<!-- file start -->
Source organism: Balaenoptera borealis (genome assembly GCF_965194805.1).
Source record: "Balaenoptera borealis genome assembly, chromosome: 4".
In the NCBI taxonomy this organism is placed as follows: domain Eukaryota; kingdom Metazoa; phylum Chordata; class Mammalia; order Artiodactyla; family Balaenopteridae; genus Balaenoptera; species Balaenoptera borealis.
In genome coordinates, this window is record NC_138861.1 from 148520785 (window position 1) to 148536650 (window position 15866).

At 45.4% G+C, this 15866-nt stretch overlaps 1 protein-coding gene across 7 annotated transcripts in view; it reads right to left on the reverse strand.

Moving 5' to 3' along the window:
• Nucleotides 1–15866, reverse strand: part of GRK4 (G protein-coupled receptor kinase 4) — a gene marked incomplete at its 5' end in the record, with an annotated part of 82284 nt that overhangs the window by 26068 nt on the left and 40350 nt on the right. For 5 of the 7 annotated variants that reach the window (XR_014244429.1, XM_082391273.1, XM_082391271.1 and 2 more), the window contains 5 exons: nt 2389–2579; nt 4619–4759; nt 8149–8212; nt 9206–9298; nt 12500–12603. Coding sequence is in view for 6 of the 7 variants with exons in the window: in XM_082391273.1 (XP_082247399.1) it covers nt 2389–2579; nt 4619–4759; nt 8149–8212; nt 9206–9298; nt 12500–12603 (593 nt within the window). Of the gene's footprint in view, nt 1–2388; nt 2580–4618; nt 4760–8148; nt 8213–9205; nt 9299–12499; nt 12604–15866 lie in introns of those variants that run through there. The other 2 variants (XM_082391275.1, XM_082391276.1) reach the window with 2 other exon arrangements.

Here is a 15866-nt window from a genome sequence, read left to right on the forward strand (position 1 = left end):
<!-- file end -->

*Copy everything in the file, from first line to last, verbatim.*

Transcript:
Source organism: Balaenoptera borealis (genome assembly GCF_965194805.1).
Source record: "Balaenoptera borealis genome assembly, chromosome: 4".
In the NCBI taxonomy this organism is placed as follows: domain Eukaryota; kingdom Metazoa; phylum Chordata; class Mammalia; order Artiodactyla; family Balaenopteridae; genus Balaenoptera; species Balaenoptera borealis.
In genome coordinates, this window is record NC_138861.1 from 148520785 (window position 1) to 148536650 (window position 15866).

At 45.4% G+C, this 15866-nt stretch overlaps 1 protein-coding gene across 7 annotated transcripts in view; it reads right to left on the reverse strand.

Moving 5' to 3' along the window:
• Nucleotides 1–15866, reverse strand: part of GRK4 (G protein-coupled receptor kinase 4) — a gene marked incomplete at its 5' end in the record, with an annotated part of 82284 nt that overhangs the window by 26068 nt on the left and 40350 nt on the right. For 5 of the 7 annotated variants that reach the window (XR_014244429.1, XM_082391273.1, XM_082391271.1 and 2 more), the window contains 5 exons: nt 2389–2579; nt 4619–4759; nt 8149–8212; nt 9206–9298; nt 12500–12603. Coding sequence is in view for 6 of the 7 variants with exons in the window: in XM_082391273.1 (XP_082247399.1) it covers nt 2389–2579; nt 4619–4759; nt 8149–8212; nt 9206–9298; nt 12500–12603 (593 nt within the window). Of the gene's footprint in view, nt 1–2388; nt 2580–4618; nt 4760–8148; nt 8213–9205; nt 9299–12499; nt 12604–15866 lie in introns of those variants that run through there. The other 2 variants (XM_082391275.1, XM_082391276.1) reach the window with 2 other exon arrangements.

Here is a 15866-nt window from a genome sequence, read left to right on the forward strand (position 1 = left end):